Posted August 2, 2017 by Rashmi D @ 4:05 am

There is a very fine line that differentiates native advertising from sponsored or branded content and it pays to respect that line

native advertising

The whole idea of native advertising is meant to make an ad appear like editorial content. However, it’s not as simple as that because a lot of adjustment is needed to do so and yet include the promotional message of the ad into the editorial in a subtle manner. Today, we have online and offline varieties of such ads and this blog will generally cover the online version with references to the generic aspects of this kind of advertising that are relevant to the offline version as well. Most people think they have found such an ad when they see the phrase ‘Sponsored Content’ right on top of an article. That is partially true because sponsored content or as it is often called, ‘branded content,’ is a category all by itself. It means, sponsored or branded content is written to promote brand awareness but it shouldn’t have any call to action.

Convergence of sponsored content and native ads

We have briefly discussed the main point of difference between sponsored content and advertisements and it is – for content to be considered as ‘sponsored’ or ‘branded’ there should be no call-to-action in it. But, a webpage being what it is today, the reader of such sponsored content could be bombarded with ads of the very brand covered in the sponsored content, popping up every now and then while he is reading the content. Will it still be considered sponsored content or does it become native advertising? After all the ads of the brand popping up relentlessly is as good a call-to-action as outbound links on the content body.

Clearly, technology has breached a barrier and has made it necessary to rewrite the rules of the game to fit into a broader category of sponsored content. The other way to look at it is from the perspective of pure and simple native advertising. Endless amounts of content is published every day with hyperlinks that provide a hook to the reader of the content in a distant website to land up on the site of the publisher of the blog. That has been happening all along and in recent times there has been some efforts by Google and some other search engines to regulate that by banning such back-linking in specific cases.

Optimum ways to create native ads

We need to realize that at the end of the day, a native ad is another form of advertising and it should not be confused with pure informative or educative content that are found on articles, blogposts etc. For those who like to play by the rules as much as possible, there are ways to make the ads better than the misleading headlines that promise the moon and end up in disappointment for the reader. The objective of a native ad is to be more detail-oriented even while overtly promoting the brand. The ad should be designed to educate the reader about a new or unique concept that will have value for him.

We all know about “How to…” content that tell us how to do different things to achieve a particular result. Some of these how to content pieces are advertorials, another variant of native advertising while some are sponsored content where the author may explain how to make solar panels at home and combine the effort with an inducement to buy some or other part that would be needed to make the solar panel. The whole idea is to add value to the communication by providing correct and helpful information on the advertisement and not just get a sale but also win the buyer’s confidence.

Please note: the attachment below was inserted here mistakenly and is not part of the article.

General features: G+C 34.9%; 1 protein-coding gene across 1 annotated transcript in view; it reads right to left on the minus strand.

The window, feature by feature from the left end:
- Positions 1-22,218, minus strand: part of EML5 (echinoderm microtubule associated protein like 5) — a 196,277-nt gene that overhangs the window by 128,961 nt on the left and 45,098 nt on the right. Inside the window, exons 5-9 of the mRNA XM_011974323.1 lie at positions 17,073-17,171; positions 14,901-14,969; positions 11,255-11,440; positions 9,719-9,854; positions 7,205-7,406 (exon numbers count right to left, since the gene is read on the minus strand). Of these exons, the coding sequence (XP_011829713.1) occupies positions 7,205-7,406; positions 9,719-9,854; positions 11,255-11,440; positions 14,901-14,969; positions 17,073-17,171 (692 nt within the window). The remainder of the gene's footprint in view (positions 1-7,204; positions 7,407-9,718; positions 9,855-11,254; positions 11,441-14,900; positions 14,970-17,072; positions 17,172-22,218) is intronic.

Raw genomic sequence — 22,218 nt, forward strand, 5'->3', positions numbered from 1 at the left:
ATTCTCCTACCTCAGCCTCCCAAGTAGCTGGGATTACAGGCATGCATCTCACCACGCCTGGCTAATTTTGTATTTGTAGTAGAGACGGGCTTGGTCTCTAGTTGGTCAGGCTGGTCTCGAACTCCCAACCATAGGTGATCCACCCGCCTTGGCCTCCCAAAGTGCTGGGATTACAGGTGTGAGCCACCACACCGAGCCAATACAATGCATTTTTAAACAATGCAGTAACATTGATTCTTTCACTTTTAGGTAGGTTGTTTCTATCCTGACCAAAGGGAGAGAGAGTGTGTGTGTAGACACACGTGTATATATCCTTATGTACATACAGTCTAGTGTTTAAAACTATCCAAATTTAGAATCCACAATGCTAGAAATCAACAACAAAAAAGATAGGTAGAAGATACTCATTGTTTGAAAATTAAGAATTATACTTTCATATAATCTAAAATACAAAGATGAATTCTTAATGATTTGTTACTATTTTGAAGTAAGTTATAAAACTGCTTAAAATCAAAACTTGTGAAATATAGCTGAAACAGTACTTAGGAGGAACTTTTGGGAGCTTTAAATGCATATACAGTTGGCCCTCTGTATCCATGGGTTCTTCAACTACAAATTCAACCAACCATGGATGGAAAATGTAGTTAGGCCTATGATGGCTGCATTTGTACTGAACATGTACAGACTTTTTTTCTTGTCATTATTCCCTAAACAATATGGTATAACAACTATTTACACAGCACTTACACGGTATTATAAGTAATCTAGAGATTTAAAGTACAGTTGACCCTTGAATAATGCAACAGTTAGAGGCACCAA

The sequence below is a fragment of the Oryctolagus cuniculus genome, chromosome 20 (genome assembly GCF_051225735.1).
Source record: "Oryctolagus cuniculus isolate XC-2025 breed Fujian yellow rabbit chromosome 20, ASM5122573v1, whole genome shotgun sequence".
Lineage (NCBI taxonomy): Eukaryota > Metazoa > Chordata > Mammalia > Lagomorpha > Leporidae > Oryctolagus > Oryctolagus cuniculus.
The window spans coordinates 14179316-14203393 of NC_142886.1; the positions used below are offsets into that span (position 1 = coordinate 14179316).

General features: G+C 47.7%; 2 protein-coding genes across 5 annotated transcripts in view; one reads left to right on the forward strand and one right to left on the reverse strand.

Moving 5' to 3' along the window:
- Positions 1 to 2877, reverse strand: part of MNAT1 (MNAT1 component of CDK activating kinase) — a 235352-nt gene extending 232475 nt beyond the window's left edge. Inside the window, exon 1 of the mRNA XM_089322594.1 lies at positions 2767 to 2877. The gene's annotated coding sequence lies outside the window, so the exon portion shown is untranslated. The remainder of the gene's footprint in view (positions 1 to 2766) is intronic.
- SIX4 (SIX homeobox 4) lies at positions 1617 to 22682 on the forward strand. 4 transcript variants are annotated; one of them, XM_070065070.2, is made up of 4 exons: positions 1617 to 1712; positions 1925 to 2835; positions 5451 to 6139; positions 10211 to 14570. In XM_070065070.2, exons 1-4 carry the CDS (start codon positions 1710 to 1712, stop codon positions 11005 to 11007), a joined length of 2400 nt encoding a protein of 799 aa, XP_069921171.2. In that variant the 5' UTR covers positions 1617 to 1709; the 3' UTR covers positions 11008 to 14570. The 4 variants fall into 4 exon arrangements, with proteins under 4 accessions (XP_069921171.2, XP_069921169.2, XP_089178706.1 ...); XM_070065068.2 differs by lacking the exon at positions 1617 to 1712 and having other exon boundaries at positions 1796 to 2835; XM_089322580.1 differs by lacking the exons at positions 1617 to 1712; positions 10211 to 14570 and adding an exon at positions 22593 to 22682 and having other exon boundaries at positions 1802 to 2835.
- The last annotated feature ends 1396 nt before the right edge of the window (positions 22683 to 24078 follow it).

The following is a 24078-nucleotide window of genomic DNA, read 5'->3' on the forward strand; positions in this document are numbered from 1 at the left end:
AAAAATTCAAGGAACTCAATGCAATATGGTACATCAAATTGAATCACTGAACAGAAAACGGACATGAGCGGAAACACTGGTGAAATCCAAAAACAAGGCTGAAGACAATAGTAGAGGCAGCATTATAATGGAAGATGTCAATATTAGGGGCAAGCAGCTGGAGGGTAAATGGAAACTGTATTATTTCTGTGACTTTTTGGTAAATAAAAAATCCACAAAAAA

Product reviews can also be blended into native advertising but it should be done without resorting to wrongful practices like misleading the reader with spam reviews that are inconsistent with what the brand promises. If a product has proven credentials, and users have found it useful, promote it by all means. Get your users to write testimonials and combine a few such testimonials to put together a well-meaning native ad that presents the true value and worth of your product to the customer. Of course there are reviews that have earned a bad name for their malpractices but overall, people still like to refer them. In fact, many businesses are experiencing higher sales of products with slightly negative reviews apparently because people find them credible and reliable. Praise of a product should not be ‘too good to be true.’

Native advertising can also be in video format and it all depends on the skill of the creative people working on the video to make it credible. Of course, educative and informative content tends to be long and it sometimes becomes difficult to include all that information into a video ad which has obvious time constraints. Yet, there are no better ways to present how to content or product review content than through video where the expert in the how to clip or the user in the review content can be seen heard describing the attributes of the product.

Filed under: Native